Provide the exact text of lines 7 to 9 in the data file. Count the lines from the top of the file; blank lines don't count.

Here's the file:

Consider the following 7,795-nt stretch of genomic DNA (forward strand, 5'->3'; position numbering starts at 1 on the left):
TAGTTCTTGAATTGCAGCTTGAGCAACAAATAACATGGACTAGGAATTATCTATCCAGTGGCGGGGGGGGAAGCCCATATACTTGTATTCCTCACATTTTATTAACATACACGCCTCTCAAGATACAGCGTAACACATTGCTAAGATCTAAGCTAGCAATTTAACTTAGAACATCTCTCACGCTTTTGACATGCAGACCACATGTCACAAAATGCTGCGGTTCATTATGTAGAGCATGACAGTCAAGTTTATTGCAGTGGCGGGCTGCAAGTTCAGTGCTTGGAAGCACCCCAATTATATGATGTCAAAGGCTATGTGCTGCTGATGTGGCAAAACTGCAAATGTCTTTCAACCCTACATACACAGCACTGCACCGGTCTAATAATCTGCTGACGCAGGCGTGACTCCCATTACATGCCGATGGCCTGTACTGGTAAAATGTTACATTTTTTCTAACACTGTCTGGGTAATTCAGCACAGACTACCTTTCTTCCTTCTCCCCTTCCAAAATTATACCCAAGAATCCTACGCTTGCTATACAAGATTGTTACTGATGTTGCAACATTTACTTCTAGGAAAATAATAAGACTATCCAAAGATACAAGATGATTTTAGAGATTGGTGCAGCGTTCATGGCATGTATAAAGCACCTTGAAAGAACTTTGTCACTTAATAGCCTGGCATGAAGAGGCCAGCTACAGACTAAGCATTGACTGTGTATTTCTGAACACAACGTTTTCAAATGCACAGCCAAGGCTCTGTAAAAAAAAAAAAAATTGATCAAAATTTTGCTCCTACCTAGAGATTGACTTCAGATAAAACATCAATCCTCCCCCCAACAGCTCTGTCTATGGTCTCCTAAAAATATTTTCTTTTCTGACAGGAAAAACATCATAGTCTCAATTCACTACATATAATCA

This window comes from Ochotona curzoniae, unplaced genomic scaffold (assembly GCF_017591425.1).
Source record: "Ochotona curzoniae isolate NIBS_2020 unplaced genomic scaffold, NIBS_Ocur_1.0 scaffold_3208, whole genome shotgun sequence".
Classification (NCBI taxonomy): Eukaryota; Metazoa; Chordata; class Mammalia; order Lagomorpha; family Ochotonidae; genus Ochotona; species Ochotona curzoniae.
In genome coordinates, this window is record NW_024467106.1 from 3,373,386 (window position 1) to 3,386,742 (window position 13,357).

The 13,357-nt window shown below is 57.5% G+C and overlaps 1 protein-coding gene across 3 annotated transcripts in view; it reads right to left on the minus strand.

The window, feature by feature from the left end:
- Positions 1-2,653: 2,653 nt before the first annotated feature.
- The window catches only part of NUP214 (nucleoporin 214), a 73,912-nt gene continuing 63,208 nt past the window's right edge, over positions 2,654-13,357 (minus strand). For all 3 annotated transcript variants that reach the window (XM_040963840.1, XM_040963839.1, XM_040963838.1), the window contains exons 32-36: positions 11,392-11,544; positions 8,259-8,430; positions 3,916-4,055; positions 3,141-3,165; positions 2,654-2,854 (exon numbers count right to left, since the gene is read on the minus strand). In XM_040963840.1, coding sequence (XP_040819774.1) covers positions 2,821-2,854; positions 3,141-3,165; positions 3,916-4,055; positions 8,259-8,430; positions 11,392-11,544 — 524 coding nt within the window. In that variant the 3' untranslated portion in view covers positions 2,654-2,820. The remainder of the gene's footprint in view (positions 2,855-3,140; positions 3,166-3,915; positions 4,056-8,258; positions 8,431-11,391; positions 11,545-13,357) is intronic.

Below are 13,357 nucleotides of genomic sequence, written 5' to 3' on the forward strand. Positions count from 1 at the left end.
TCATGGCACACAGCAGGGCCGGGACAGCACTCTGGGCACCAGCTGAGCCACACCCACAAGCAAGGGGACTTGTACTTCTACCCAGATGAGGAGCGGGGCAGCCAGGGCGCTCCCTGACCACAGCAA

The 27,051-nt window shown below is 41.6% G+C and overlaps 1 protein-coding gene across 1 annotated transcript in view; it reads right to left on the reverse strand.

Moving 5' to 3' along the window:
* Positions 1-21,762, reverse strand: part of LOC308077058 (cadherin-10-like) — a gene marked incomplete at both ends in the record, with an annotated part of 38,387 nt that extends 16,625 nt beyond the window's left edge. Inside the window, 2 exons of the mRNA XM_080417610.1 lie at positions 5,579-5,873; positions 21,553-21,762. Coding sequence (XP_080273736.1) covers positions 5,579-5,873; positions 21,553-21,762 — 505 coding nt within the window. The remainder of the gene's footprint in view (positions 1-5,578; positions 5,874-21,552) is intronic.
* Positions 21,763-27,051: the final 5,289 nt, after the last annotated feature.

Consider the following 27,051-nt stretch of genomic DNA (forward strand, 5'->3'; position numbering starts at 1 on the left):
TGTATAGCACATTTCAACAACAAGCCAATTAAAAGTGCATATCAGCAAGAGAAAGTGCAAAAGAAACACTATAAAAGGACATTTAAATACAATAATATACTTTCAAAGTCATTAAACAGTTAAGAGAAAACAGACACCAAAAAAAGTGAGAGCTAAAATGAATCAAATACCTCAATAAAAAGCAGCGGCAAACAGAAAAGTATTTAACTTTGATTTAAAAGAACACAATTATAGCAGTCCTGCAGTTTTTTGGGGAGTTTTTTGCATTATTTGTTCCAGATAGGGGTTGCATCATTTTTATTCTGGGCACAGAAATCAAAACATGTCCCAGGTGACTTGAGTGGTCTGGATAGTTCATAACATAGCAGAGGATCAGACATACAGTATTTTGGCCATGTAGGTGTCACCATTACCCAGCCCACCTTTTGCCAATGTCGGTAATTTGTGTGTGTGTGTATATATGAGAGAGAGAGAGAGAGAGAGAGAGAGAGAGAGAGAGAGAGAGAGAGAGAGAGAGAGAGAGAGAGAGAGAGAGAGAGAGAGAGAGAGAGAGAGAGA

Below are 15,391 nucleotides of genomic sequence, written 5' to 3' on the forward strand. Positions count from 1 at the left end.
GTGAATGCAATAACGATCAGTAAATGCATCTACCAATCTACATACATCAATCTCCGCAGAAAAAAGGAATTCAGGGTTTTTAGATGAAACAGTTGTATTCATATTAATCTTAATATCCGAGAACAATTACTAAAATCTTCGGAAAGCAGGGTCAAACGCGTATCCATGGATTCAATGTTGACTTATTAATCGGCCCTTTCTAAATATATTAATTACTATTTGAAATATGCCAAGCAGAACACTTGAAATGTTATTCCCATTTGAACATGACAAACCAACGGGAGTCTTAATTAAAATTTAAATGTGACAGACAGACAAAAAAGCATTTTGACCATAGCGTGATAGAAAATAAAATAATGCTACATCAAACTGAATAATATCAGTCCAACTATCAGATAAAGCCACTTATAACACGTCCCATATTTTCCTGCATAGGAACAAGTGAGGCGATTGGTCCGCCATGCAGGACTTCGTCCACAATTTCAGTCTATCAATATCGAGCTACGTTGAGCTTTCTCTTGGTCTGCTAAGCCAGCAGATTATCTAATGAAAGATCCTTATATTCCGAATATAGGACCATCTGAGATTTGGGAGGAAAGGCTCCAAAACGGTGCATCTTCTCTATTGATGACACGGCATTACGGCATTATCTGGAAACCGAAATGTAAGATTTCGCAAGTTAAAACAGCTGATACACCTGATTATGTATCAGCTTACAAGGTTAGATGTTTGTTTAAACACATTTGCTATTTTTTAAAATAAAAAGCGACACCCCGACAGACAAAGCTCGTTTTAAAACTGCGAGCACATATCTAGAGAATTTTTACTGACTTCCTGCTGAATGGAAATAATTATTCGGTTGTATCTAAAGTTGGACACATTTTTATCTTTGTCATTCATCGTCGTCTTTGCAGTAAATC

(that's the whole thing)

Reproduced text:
The 13,357-nt window shown below is 57.5% G+C and overlaps 1 protein-coding gene across 3 annotated transcripts in view; it reads right to left on the minus strand.

The window, feature by feature from the left end:
- Positions 1-2,653: 2,653 nt before the first annotated feature.